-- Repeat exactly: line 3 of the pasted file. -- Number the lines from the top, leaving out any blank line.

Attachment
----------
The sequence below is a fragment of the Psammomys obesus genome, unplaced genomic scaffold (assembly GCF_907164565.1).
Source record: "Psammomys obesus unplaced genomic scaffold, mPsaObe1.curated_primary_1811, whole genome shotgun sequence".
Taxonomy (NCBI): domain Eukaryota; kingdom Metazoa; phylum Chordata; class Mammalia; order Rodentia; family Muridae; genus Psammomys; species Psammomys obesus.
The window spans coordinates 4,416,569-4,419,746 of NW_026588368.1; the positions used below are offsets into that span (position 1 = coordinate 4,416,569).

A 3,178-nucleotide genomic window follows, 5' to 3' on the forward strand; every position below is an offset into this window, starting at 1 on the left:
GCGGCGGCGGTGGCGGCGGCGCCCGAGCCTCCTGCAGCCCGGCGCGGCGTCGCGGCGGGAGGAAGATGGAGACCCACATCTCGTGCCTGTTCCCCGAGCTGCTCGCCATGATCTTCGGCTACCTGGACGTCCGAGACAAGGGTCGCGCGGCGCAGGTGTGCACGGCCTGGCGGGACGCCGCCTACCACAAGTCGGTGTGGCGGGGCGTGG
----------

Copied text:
Taxonomy (NCBI): domain Eukaryota; kingdom Metazoa; phylum Chordata; class Mammalia; order Rodentia; family Muridae; genus Psammomys; species Psammomys obesus.